If someone suggests that spirituality can be practiced just as well in the midst of our daily lives—on our jobs, with our families, in our community—the very definition of what we mean by spirituality is called into question. Under this definition, there can be all kinds of spirituality—including a spirituality of work—and spirituality does not necessarily equal contemplation. I have only been aware of the possibility of getting in tune with the divine presence through my work for the last decade or so, and—as anyone who works with me will attest—I fail in my attempts much more often than I succeed. In fact, the Christian monastic tradition started centuries after the beginning of the church. In the spiritual literature of our time, it is not difficult to find the world of action portrayed as an arena of ego and power, while the world of contemplation is pictured as a realm of light and grace. We don't want you to keep a resource which you cannot use. Jesus was not a monk, and he did not recommend that his disciples become monks.
Pierce pdf, by Gregory F. Despite these caveats, I invite you to join me on this search for the God who, bidden or unbidden, is always present in our work. Less often have I read that this treasure can be found in our struggles to work, create, and care in the world of action. It is not just secular society that shapes our view of work, how-ever. There are very few good books on the spirituality of work. There are few saints who espoused or practiced spiri- tuality that was based on their work in the world. Many of the monks and mystics teach that the essence of spirituality is not about getting away from the world but about getting deeper into it.
What if someone is involuntarily unemployed or has retired? But is getting away from the world the only or even the best way to encounter God? Another reason that the spirituality of work has not become a familiar and accepted concept is that, unlike many other spiritualities, it has no distinctive set of disciplines that have been developed by those who practice spirituality in the workplace. But I am raising a much more basic question: Is spirituality, by definition, getting away from the world? Perhaps he visited the Essenes, learned from them, even stayed with them for a time. New translations and editions of this book come out every year, proving that many people find relevant what an obscure monk wrote in the late Middle Ages. From the start, then, work is a spiritually enriching endeavor. Or we remember times of peace and quiet—perhaps on a retreat or day of recollection—when we were able to pray, or read, or meditate for hours.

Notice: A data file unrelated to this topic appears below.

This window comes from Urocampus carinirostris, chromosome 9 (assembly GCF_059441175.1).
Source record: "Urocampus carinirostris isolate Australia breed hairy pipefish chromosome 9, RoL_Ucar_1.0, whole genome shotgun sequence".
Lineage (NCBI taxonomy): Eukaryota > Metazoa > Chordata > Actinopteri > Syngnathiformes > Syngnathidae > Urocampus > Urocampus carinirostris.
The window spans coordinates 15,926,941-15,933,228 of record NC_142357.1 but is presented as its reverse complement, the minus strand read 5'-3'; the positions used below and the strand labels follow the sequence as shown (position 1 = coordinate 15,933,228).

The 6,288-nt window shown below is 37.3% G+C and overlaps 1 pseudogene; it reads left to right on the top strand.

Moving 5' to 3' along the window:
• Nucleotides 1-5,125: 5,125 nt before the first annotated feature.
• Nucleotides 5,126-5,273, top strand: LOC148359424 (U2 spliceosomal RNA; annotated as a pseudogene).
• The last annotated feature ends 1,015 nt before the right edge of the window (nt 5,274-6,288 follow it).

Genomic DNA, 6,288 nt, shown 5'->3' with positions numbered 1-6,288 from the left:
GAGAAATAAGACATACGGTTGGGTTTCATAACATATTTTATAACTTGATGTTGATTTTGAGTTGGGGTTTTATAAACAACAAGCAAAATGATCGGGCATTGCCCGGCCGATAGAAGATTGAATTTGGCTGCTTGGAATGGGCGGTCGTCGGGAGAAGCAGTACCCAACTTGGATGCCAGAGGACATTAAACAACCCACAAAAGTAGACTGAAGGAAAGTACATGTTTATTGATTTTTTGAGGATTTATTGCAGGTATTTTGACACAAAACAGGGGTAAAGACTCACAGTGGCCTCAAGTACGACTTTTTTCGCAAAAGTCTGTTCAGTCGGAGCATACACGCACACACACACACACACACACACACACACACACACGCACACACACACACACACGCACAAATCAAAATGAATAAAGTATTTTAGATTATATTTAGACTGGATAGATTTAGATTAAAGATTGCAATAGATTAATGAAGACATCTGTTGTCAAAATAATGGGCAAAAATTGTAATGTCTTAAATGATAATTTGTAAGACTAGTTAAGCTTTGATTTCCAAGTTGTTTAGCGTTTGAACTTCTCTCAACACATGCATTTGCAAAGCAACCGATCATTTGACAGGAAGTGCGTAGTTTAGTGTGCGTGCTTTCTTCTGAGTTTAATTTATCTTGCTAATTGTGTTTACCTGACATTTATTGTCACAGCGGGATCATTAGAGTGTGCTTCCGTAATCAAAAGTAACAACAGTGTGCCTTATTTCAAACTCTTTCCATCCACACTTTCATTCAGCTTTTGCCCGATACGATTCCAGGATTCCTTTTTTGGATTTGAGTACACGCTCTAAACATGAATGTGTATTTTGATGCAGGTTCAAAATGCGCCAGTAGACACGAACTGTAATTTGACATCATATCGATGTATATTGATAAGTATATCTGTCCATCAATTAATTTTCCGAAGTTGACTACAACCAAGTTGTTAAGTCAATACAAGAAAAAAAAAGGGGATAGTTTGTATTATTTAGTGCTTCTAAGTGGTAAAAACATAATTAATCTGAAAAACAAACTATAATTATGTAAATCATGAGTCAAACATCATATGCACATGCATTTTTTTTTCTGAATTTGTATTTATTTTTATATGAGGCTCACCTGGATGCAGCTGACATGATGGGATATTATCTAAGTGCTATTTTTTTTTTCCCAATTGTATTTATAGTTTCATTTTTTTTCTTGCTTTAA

That spirit challenges us to go places and do things we would otherwise avoid. By their radical lifestyle they constantly call into question our assumptions about what we value and how we live. So I offer these reflections more out of an attempt to begin a dialogue with others than to claim that I have figured out what the spirituality of work is or how it can be practiced. Why would we want to look for God in our work? The rest of us—the busy office workers or factory workers or farmworkers; the parents with small children; the hospice volunteers; the local precinct captains or civic leaders—are all relegated to a part-time spirituality that is snatched in the minutes and hours we can get away from our myriad responsibilities. People caught in the gap between monastic values and the de- mands of active life sometimes simply abandon the spiritual quest. It is focused on an area of our lives that is often viewed as inconsequential—if not outright hostile—to our spiritual lives, and it tries to use the language of the workplace rather than the language of religion to talk about spiritual matters. It is not a spirituality that is preached from the pulpit very often.